The patient underwent a technically simple EGD to evaluate the gastrointestinal bleed. The patient was placed in the routine left lateral position. A 2 cm ulcer with raised margins and trace blood was identified on the lower body of the stomach. Three biopsies were taken which confirmed metastasis from the lung. Immediately post procedure the patient’s vitals were within normal limits. Repeat hemoglobin and hematocrit were 7.4 g/dL and 21.6% respectively, prompting transfusion of one additional unit of PRBC. The patient had no signs of active gastrointestinal bleeding.

Forty-eight hours later the patient presented with severe left upper quadrant abdominal pain and rebound tenderness. The patient was visibly distressed and tachypneic at 22 respirations per minute. Notable laboratory values include hemoglobin of 9.3 g/dL and hematocrit 26.7%, decreased mildly from 9.8 g/dL and 28.7% respectively.

An abdominal computed tomography (CT) was significant for an enlarged spleen measuring 14 × 13 × 9 cm compared to 8 × 8.1 × 3.3 cm on a recent scan. The findings were consistent with a large splenic hematoma with medial compression of normal splenic parenchyma (Fig. 1). No active bleeding, splenic infarcts, or signs of splenic metastasis were noted at the time of the imaging.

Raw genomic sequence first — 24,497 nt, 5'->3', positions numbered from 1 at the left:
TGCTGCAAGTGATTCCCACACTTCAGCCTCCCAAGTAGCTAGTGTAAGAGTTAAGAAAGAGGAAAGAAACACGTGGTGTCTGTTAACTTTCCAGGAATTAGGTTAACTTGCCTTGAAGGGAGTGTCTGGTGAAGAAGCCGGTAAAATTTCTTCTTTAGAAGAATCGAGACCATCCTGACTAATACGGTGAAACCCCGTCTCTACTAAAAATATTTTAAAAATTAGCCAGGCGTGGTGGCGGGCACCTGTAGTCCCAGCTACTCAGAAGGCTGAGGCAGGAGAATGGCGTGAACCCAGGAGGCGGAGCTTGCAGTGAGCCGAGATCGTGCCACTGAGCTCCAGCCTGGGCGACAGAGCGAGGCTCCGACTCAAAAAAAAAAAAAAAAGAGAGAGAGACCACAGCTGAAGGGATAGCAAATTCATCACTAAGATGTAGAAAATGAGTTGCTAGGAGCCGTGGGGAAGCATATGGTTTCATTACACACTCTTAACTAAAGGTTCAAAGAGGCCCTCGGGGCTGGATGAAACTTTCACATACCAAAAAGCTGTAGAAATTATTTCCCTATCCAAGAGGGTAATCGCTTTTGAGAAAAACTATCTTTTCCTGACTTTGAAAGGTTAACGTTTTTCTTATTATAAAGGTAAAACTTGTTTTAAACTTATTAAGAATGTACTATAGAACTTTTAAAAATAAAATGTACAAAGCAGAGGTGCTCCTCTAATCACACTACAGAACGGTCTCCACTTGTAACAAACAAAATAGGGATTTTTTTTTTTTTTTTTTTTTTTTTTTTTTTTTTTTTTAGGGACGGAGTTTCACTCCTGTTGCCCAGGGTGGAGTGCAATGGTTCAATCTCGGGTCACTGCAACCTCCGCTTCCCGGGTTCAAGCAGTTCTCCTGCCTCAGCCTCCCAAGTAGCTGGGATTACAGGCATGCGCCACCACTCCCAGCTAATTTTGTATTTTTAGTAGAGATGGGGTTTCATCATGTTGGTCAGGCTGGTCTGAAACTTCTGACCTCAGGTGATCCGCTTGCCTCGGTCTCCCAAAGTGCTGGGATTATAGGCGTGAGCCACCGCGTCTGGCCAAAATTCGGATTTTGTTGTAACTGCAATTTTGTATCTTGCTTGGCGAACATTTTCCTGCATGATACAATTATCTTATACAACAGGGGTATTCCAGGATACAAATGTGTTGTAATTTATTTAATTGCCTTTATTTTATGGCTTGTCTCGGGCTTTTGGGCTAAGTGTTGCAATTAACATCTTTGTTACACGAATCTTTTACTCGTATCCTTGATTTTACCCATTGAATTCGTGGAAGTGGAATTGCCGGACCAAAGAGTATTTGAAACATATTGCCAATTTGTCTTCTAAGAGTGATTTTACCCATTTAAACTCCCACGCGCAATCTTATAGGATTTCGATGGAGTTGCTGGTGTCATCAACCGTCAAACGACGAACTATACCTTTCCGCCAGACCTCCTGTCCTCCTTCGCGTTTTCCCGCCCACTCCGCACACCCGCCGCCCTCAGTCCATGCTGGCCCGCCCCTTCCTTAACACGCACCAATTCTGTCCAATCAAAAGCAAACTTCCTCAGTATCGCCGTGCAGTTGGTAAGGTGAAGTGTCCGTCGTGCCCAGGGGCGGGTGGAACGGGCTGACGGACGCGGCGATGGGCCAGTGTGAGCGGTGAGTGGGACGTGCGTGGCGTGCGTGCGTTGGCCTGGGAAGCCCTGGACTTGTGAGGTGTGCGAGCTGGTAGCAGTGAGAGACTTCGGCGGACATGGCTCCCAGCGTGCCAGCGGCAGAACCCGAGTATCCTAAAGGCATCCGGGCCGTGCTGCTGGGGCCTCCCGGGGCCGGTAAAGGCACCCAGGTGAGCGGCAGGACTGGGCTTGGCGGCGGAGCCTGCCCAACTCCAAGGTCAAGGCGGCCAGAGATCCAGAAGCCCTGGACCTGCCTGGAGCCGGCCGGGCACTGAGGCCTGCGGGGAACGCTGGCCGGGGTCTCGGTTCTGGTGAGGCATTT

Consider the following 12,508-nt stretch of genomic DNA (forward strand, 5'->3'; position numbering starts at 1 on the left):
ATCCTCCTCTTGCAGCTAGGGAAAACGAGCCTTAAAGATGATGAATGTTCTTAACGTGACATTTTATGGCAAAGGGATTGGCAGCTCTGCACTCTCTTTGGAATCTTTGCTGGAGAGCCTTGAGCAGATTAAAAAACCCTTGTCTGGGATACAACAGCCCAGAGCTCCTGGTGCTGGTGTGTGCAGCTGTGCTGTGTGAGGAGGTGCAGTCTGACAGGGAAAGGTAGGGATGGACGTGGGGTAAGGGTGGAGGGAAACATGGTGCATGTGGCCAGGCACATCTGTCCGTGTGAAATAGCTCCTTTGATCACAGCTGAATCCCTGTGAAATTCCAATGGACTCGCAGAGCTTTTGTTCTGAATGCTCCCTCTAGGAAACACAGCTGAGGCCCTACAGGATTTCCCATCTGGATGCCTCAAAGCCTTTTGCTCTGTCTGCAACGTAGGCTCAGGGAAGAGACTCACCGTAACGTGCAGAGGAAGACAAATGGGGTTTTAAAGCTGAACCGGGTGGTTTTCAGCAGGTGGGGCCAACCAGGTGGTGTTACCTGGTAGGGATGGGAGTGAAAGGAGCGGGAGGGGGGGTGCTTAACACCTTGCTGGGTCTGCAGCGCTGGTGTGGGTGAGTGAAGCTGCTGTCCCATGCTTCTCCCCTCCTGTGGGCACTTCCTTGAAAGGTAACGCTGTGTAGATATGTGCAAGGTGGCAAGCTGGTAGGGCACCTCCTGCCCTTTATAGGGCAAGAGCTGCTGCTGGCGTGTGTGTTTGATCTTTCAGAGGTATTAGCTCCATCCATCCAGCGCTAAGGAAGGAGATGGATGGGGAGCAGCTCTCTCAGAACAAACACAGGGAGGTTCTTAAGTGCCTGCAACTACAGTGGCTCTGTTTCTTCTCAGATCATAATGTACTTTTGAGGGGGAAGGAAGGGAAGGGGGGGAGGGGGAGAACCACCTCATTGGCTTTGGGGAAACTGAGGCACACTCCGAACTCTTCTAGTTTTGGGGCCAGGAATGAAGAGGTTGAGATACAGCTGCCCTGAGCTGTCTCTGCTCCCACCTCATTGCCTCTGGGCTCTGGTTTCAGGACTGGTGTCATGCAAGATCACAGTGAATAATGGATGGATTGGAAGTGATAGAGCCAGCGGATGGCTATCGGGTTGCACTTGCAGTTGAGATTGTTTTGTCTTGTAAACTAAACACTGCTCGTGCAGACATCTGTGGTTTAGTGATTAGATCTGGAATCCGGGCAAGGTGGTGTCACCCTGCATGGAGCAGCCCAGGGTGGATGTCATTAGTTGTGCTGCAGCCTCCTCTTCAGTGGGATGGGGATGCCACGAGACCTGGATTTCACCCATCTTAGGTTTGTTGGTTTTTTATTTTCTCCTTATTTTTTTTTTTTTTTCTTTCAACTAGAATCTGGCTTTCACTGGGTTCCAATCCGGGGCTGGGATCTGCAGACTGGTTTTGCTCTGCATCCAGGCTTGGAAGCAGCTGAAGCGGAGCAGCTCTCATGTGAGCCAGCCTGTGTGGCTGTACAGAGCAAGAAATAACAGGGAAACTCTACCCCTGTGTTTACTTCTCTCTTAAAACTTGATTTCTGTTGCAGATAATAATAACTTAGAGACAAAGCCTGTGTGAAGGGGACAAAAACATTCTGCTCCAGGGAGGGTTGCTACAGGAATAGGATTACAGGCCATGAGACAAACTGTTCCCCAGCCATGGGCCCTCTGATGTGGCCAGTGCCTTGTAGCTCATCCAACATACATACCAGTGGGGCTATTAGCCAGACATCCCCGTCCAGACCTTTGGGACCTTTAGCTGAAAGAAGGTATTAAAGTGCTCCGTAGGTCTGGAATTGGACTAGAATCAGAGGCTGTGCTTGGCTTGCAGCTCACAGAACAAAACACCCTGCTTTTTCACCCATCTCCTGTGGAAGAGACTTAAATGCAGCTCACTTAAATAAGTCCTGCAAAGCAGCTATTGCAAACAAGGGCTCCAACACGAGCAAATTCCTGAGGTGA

Figure 1.
Click for large image
Figure 1. CT revealing a normal spleen 4 days prior to EGD (left) and an enlarged spleen with a subcapsular hematoma 48 h after the EGD (right). CT: computed tomography; EGD: esophagogastroduodenoscopy.

The patient did not have a history of anticoagulation therapy, trauma to the spleen, or diseases with known splenic involvement. As he was hemodynamically stable, conservative medical management was initiated with pantoprazole, morphine sulfate, oxygen, hemodynamic monitoring, sequential hemoglobin and hematocrit measurements, and serial abdominal exams. After conservative medical management, our patient showed marked clinical improvement in his symptoms and did not warrant further intervention.